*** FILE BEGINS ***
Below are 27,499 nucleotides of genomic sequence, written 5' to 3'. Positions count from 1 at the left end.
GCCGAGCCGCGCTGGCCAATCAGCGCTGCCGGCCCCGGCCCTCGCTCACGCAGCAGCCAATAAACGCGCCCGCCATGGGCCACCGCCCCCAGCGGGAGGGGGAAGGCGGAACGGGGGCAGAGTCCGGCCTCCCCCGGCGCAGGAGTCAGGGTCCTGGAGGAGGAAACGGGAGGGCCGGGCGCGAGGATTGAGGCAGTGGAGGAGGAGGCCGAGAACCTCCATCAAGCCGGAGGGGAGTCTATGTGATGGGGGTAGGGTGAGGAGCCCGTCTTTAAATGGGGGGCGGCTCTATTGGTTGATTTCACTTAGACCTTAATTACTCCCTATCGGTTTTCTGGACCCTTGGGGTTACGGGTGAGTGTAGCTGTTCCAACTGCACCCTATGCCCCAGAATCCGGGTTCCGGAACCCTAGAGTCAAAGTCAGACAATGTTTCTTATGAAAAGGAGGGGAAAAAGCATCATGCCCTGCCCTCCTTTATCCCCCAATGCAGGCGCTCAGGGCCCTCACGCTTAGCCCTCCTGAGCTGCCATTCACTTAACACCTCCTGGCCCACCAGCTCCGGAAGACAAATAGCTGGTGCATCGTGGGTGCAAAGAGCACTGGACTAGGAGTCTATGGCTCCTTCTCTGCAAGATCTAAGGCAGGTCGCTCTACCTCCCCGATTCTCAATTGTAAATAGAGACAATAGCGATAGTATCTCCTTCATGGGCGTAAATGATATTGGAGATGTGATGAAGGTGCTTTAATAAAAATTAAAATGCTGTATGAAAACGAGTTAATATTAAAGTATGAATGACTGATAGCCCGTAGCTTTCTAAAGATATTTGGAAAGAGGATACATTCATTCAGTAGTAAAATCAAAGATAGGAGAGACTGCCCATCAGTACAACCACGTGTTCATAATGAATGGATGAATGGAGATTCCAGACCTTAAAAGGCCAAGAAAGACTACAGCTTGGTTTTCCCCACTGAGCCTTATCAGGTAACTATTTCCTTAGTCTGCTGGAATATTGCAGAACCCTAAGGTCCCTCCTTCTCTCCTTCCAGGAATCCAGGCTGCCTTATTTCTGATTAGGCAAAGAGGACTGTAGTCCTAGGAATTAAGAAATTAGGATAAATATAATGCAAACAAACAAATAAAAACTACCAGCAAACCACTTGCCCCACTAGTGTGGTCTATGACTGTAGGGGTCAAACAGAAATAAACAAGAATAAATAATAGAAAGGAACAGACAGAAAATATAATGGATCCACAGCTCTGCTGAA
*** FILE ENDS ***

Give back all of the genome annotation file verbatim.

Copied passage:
Below are 27,499 nucleotides of genomic sequence, written 5' to 3'. Positions count from 1 at the left end.
GCCGAGCCGCGCTGGCCAATCAGCGCTGCCGGCCCCGGCCCTCGCTCACGCAGCAGCCAATAAACGCGCCCGCCATGGGCCACCGCCCCCAGCGGGAGGGGGAAGGCGGAACGGGGGCAGAGTCCGGCCTCCCCCGGCGCAGGAGTCAGGGTCCTGGAGGAGGAAACGGGAGGGCCGGGCGCGAGGATTGAGGCAGTGGAGGAGGAGGCCGAGAACCTCCATCAAGCCGGAGGGGAGTCTATGTGATGGGGGTAGGGTGAGGAGCCCGTCTTTAAATGGGGGGCGGCTCTATTGGTTGATTTCACTTAGACCTTAATTACTCCCTATCGGTTTTCTGGACCCTTGGGGTTACGGGTGAGTGTAGCTGTTCCAACTGCACCCTATGCCCCAGAATCCGGGTTCCGGAACCCTAGAGTCAAAGTCAGACAATGTTTCTTATGAAAAGGAGGGGAAAAAGCATCATGCCCTGCCCTCCTTTATCCCCCAATGCAGGCGCTCAGGGCCCTCACGCTTAGCCCTCCTGAGCTGCCATTCACTTAACACCTCCTGGCCCACCAGCTCCGGAAGACAAATAGCTGGTGCATCGTGGGTGCAAAGAGCACTGGACTAGGAGTCTATGGCTCCTTCTCTGCAAGATCTAAGGCAGGTCGCTCTACCTCCCCGATTCTCAATTGTAAATAGAGACAATAGCGATAGTATCTCCTTCATGGGCGTAAATGATATTGGAGATGTGATGAAGGTGCTTTAATAAAAATTAAAATGCTGTATGAAAACGAGTTAATATTAAAGTATGAATGACTGATAGCCCGTAGCTTTCTAAAGATATTTGGAAAGAGGATACATTCATTCAGTAGTAAAATCAAAGATAGGAGAGACTGCCCATCAGTACAACCACGTGTTCATAATGAATGGATGAATGGAGATTCCAGACCTTAAAAGGCCAAGAAAGACTACAGCTTGGTTTTCCCCACTGAGCCTTATCAGGTAACTATTTCCTTAGTCTGCTGGAATATTGCAGAACCCTAAGGTCCCTCCTTCTCTCCTTCCAGGAATCCAGGCTGCCTTATTTCTGATTAGGCAAAGAGGACTGTAGTCCTAGGAATTAAGAAATTAGGATAAATATAATGCAAACAAACAAATAAAAACTACCAGCAAACCACTTGCCCCACTAGTGTGGTCTATGACTGTAGGGGTCAAACAGAAATAAACAAGAATAAATAATAGAAAGGAACAGACAGAAAATATAATGGATCCACAGCTCTGCTGAA